The Palmetto Tree is the state tree of South Carolina. It is found on the state flag and all official state seals and insignia.
The South Carolina state flag design goes back to 1765 when three white crescents were used on a blue flag by protesters against the Stamp Act. In the fall of 1775, Col. William Moultrie was asked by the Revolutionary Council of Safety to design a flag for the use of South Carolina troops. He chose a Indigo Blue (indigo was a major cash export of colonial South Carolina) which matched the color of their uniforms and a crescent which reproduced the silver emblem worn on the front of their caps.
Not long after that, the people of Charleston heard that the British planned to capture Sullivan's Island, a large island commanding the entrance to Charleston harbor. Colonel Moultrie and others, built a fort of Palmetto logs on the island. Their defense was successful, in part due to the Palmetto trees. The relatively soft, but tough, Palmetto trees swallowed the British cannon balls without complaint, protecting those within the fort.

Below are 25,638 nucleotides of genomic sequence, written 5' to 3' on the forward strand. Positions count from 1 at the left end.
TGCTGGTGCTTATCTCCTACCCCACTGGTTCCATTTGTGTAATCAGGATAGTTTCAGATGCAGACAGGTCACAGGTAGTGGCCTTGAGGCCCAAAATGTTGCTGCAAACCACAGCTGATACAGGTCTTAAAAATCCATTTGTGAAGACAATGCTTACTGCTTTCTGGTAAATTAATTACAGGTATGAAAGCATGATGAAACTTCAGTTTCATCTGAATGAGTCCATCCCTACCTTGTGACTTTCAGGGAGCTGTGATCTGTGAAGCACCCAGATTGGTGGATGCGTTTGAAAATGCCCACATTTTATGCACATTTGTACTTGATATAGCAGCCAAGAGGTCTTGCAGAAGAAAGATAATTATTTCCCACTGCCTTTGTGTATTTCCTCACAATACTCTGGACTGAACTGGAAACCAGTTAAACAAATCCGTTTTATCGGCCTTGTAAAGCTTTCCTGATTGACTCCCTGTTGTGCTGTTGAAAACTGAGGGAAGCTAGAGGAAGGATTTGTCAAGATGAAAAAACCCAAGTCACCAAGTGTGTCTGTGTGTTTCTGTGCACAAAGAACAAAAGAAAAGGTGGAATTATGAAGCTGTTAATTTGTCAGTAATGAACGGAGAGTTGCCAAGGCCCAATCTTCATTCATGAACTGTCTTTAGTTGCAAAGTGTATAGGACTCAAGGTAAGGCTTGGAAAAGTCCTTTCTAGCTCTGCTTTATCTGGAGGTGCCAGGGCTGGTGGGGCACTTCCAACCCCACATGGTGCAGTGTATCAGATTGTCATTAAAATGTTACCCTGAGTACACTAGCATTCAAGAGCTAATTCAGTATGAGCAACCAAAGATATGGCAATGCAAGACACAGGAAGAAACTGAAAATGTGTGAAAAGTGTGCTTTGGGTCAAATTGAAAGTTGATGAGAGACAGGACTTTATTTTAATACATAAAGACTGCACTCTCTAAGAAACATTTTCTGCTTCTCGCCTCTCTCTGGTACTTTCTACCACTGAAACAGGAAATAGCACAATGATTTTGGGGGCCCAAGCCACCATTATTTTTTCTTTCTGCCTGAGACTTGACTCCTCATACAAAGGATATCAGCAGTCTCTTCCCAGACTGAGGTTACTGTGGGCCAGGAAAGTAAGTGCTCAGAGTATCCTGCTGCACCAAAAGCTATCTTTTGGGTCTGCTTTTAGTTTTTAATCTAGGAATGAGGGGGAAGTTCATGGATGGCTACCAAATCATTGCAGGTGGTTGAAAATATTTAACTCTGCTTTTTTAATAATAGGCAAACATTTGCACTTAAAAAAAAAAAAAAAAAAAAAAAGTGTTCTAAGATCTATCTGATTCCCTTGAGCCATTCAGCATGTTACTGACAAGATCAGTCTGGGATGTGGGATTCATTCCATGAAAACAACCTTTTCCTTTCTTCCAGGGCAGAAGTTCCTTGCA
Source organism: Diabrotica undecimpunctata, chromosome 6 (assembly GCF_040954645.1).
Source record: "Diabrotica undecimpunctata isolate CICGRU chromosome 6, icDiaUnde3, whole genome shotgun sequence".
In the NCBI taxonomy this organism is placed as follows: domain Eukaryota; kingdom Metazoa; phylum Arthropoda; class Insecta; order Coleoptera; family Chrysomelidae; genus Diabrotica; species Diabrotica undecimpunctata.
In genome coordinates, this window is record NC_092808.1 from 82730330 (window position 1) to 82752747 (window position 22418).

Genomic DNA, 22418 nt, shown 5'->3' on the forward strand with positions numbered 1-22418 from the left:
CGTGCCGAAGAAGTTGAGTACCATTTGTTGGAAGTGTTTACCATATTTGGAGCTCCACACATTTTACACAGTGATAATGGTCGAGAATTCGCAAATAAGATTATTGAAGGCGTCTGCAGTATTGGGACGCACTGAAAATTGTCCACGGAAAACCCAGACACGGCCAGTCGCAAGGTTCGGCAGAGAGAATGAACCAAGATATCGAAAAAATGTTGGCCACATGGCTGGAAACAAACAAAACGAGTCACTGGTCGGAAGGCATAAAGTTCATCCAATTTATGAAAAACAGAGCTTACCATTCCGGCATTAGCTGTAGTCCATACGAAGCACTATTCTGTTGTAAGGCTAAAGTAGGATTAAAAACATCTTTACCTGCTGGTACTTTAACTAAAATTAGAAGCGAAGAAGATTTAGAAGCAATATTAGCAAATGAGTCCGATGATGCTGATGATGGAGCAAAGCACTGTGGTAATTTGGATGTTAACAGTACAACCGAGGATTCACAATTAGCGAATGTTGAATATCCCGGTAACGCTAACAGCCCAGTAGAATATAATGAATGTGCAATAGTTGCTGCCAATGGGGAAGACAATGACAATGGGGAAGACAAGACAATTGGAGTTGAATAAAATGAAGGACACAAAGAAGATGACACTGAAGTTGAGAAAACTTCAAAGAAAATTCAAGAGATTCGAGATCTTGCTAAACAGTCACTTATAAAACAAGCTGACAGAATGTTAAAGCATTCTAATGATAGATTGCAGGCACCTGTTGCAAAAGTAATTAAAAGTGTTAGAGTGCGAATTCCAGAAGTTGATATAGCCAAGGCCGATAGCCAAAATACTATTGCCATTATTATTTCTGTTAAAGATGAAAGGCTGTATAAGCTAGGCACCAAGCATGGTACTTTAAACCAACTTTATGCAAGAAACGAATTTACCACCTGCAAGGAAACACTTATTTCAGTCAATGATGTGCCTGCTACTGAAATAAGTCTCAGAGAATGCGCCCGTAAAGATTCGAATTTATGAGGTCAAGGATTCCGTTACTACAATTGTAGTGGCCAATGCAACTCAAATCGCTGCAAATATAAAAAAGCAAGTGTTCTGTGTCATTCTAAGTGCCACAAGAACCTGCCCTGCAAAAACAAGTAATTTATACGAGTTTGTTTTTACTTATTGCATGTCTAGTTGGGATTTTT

The palmetto tree was later added to the state flag to commemorate
Fort Moultrie and the Battle of Sullivans Island
--- Moultrie's heroic and successful defense of the
palmetto-log fort against the attack of the British fleet on June 28, 1776 (just a few days before the signing of the Declaration of Independence).
Palmettos reach for the sky ... And don't mind salt water
More about the Palmetto State
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